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Bobcats in Rhode Island

Hunting Regulations Icon Rhode Island Hunting

By: Charles Brown, Principal Wildlife Biologist, RIDEM

Bobcats never completely disappeared from the Rhode Island landscape, as was the case for some furbearer species, but for many years the sighting of a bobcat was a rare occurrence. In recent years, the number of bobcat sightings has been increasing in the state and in surrounding states as well. The reason for the apparent increase is unclear. In cooperation with the University of Rhode Island, the Division of Fish and Wildlife is trying to get a better understanding of what the current status of the bobcat population is in our state, what habitat types are important to bobcats, and how they move through the landscape. To help gather information on the distribution of bobcats, the DFW is asking the public to report sightings of bobcats. We would be interested in knowing what type of activity was observed (crossing the road, walked by my tree stand, etc.), the time of day, and a general location. Photographs, including trail camera photos, would be appreciated.

The bobcat (Lynx rufus) is widely distributed throughout North America, occurring in a wide variety of habitat types. Male bobcats can weigh more than 30 pounds, while females are generally smaller, weighing 15-20 pounds. They are typically solitary animals. Two or more together, especially during the late summer or fall, likely represents litter mates, who may travel together for some time after leaving the care of their mother. Small mammals – mice, voles, squirrels, woodchucks, and especially rabbits, make up much of their diet. It is not unusual for them to be active during the day, and they can travel significant distances. One juvenile male bobcat, which was part of the URI study and originally captured in Kingston, traveled from the Snug Harbor area to Stonington, CT, and then back to Bonnet Shores during a several week period. Traveling that kind of distance in our state requires numerous road crossings, a dangerous endeavor and likely a significant mortality factor for bobcats in our area.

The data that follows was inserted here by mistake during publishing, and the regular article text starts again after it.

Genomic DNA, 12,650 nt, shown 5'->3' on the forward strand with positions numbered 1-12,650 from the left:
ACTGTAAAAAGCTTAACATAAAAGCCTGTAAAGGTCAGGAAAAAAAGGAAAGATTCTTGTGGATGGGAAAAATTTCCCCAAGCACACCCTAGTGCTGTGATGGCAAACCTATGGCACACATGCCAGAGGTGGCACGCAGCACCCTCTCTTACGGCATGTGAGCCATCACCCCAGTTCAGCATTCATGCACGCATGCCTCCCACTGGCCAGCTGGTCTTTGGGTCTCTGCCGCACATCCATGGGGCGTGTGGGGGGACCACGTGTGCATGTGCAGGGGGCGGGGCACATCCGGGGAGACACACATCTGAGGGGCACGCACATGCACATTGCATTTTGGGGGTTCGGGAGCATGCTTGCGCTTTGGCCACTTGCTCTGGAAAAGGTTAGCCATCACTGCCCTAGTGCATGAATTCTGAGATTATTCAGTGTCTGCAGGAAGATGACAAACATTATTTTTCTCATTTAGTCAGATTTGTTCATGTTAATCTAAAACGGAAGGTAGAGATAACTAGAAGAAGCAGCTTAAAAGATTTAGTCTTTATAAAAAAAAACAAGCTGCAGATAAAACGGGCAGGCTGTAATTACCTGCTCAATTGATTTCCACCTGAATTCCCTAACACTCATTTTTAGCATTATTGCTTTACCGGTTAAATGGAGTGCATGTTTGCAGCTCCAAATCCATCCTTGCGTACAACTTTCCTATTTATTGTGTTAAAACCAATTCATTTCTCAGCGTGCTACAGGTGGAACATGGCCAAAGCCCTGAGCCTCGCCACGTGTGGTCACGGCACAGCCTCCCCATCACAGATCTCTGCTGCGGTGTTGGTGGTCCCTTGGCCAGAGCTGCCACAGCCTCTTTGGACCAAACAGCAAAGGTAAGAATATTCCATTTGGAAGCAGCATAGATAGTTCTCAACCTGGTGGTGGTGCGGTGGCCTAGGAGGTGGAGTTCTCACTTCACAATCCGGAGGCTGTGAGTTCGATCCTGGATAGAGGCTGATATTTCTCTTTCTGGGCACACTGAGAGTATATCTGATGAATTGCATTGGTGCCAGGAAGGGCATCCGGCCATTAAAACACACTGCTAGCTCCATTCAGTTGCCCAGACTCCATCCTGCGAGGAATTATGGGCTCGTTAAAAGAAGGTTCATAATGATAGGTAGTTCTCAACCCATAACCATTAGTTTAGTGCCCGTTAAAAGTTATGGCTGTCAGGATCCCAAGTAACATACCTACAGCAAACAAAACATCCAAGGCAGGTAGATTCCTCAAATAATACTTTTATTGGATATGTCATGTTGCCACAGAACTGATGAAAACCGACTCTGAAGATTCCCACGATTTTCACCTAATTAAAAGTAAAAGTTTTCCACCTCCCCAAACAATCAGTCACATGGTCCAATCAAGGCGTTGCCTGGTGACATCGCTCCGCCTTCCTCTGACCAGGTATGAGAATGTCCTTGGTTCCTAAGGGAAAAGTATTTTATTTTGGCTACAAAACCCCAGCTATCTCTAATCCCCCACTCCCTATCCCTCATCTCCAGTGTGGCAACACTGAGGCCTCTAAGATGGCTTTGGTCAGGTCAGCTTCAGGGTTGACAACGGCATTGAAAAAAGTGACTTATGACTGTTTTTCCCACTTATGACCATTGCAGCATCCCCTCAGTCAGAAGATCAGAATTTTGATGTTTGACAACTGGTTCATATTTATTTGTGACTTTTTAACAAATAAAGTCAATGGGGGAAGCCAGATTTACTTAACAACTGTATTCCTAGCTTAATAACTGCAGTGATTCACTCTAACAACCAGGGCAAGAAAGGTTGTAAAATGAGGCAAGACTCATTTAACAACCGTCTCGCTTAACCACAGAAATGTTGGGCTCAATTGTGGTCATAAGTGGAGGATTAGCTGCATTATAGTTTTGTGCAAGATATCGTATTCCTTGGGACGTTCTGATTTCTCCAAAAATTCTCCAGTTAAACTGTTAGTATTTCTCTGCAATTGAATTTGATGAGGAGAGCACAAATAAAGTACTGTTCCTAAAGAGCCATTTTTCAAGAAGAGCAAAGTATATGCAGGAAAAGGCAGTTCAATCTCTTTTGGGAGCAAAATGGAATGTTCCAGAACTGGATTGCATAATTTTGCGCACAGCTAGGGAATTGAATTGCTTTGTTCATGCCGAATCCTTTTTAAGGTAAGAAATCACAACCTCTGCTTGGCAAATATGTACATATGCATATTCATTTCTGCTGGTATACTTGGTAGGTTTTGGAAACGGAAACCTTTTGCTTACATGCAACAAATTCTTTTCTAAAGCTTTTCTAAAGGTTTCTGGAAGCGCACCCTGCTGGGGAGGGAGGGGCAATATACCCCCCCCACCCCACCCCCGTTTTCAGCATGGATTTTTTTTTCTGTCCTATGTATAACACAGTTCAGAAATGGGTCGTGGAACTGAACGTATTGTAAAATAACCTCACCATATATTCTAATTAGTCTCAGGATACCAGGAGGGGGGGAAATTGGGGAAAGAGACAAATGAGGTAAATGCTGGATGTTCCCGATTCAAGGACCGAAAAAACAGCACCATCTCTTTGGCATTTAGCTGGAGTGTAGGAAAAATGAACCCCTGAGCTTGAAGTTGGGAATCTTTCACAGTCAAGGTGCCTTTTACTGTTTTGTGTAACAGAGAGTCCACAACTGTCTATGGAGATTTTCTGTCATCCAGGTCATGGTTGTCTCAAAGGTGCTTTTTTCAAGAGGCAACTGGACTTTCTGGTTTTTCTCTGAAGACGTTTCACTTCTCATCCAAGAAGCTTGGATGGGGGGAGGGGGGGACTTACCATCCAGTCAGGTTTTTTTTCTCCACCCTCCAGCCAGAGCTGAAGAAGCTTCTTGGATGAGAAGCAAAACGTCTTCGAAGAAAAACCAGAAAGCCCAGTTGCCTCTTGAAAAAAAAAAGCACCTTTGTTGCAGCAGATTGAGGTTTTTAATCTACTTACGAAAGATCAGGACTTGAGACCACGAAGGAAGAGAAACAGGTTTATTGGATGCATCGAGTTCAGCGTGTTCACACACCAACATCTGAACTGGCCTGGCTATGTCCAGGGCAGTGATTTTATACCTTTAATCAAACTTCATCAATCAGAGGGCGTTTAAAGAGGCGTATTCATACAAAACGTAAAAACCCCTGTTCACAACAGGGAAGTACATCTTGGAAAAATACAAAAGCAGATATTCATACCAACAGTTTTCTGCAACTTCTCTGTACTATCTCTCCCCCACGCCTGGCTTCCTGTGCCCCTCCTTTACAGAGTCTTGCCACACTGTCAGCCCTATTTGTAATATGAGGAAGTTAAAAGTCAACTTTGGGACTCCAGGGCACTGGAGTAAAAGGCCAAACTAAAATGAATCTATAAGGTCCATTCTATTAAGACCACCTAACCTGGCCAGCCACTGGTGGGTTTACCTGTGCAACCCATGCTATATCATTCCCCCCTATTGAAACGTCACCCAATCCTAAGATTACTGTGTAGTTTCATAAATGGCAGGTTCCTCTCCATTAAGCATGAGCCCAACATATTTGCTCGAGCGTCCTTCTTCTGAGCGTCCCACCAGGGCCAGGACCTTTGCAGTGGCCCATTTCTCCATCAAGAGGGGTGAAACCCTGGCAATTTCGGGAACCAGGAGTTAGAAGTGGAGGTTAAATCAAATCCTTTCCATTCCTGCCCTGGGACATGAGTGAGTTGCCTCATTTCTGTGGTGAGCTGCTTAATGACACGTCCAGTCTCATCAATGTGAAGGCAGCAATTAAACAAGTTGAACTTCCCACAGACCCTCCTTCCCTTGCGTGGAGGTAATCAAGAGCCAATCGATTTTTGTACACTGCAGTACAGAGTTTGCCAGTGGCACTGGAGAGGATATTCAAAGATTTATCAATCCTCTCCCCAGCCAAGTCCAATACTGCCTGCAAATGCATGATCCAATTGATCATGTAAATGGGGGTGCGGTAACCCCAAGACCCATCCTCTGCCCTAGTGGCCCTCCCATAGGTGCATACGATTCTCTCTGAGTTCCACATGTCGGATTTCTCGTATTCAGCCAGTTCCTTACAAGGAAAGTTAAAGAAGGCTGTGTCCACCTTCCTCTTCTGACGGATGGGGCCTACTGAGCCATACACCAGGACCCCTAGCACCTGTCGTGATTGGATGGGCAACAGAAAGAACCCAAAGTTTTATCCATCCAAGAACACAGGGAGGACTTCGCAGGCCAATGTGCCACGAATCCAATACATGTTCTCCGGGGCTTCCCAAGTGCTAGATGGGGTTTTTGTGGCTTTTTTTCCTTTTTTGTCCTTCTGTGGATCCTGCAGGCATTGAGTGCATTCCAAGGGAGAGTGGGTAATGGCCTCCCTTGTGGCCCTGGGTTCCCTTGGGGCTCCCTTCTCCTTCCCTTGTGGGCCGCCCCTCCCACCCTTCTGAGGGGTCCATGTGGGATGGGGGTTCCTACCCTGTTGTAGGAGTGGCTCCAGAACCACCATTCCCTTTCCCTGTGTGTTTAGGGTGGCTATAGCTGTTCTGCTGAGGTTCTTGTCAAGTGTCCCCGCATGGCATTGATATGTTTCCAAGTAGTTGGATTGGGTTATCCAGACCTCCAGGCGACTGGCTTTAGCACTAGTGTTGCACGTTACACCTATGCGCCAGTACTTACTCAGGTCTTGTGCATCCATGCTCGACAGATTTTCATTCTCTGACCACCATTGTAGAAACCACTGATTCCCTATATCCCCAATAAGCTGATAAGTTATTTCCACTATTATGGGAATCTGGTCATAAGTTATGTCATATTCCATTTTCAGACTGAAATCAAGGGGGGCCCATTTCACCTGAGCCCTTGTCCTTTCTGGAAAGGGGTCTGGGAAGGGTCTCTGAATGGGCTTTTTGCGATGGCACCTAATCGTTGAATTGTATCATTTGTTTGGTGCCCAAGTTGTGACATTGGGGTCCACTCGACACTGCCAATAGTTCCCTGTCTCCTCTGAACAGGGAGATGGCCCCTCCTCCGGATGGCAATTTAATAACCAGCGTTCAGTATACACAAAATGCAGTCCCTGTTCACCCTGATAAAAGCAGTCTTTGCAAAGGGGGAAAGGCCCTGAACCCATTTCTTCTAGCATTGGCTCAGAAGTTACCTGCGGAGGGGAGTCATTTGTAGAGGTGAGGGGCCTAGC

Bobcats are classified as a furbearer in Rhode Island, and are protected by regulation. There is no open hunting or trapping season for bobcats. Bobcats found dead on the road may not be taken or possessed and should be reported to the DFW or DEM’s Division of Law Enforcement (401-222-3070). To report a bobcat sighting please contact the DFW at or call 401-789-0281.